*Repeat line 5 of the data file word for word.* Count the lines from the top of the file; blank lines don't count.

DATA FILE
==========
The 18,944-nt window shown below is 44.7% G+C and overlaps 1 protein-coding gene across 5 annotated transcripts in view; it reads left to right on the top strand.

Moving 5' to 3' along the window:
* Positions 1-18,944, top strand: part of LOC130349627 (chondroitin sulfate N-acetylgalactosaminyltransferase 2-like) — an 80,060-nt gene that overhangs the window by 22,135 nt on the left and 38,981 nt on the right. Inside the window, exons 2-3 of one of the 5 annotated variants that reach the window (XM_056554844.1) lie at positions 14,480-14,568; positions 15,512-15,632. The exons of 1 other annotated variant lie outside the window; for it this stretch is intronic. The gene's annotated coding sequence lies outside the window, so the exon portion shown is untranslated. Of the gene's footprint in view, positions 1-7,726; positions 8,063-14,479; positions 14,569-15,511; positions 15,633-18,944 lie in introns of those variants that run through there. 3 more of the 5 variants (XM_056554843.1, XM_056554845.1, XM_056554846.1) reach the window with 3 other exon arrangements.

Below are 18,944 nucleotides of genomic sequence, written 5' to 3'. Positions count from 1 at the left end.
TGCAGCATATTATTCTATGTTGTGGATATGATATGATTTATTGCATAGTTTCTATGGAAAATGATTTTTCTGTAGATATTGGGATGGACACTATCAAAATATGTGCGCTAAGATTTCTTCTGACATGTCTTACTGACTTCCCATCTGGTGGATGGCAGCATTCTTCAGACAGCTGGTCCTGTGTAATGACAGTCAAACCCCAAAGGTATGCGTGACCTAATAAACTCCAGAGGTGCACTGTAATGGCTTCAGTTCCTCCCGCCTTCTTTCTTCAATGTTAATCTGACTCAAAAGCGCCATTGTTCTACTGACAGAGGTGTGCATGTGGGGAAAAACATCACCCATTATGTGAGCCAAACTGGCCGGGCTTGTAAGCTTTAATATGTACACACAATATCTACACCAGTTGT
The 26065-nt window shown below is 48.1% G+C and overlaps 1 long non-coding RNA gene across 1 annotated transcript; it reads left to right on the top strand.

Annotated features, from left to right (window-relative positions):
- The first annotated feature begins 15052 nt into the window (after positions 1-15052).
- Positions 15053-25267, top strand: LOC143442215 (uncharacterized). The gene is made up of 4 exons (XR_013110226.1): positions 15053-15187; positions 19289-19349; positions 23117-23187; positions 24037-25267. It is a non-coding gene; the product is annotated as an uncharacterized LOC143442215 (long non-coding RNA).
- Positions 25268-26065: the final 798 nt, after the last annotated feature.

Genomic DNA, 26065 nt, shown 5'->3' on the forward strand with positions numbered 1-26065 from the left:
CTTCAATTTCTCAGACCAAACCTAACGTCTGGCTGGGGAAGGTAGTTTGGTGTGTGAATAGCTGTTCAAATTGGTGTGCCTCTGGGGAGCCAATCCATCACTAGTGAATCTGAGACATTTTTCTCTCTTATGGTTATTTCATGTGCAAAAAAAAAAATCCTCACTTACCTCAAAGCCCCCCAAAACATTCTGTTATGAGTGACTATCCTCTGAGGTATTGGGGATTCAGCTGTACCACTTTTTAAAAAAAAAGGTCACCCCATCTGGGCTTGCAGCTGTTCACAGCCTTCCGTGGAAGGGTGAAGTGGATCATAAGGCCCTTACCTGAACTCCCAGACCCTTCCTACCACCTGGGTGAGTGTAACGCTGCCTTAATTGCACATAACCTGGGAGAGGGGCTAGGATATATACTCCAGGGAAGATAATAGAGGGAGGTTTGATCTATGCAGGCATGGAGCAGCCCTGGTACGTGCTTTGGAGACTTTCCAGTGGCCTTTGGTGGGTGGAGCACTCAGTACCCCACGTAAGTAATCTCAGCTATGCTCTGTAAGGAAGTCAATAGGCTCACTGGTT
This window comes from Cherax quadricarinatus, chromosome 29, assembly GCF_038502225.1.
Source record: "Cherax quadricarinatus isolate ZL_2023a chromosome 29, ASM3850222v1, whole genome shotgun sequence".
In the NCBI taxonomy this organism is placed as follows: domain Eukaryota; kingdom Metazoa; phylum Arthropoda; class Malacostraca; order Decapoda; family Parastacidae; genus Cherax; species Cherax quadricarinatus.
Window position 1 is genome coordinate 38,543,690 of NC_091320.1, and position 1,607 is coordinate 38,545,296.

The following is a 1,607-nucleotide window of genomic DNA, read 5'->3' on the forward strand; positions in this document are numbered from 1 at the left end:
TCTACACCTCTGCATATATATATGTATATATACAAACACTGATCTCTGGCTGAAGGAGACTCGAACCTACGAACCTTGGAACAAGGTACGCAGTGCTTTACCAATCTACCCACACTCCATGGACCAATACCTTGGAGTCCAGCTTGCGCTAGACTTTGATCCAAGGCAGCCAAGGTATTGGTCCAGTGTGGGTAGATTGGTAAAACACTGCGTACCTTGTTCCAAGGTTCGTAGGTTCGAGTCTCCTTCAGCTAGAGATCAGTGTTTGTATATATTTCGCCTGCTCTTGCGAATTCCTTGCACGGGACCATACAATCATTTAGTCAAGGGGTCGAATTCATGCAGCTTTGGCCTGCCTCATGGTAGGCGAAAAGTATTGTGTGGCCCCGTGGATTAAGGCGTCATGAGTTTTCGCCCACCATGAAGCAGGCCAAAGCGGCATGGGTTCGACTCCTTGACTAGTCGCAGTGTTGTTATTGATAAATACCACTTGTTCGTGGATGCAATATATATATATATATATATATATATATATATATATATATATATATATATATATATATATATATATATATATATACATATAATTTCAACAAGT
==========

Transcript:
TGCAGCATATTATTCTATGTTGTGGATATGATATGATTTATTGCATAGTTTCTATGGAAAATGATTTTTCTGTAGATATTGGGATGGACACTATCAAAATATGTGCGCTAAGATTTCTTCTGACATGTCTTACTGACTTCCCATCTGGTGGATGGCAGCATTCTTCAGACAGCTGGTCCTGTGTAATGACAGTCAAACCCCAAAGGTATGCGTGACCTAATAAACTCCAGAGGTGCACTGTAATGGCTTCAGTTCCTCCCGCCTTCTTTCTTCAATGTTAATCTGACTCAAAAGCGCCATTGTTCTACTGACAGAGGTGTGCATGTGGGGAAAAACATCACCCATTATGTGAGCCAAACTGGCCGGGCTTGTAAGCTTTAATATGTACACACAATATCTACACCAGTTGT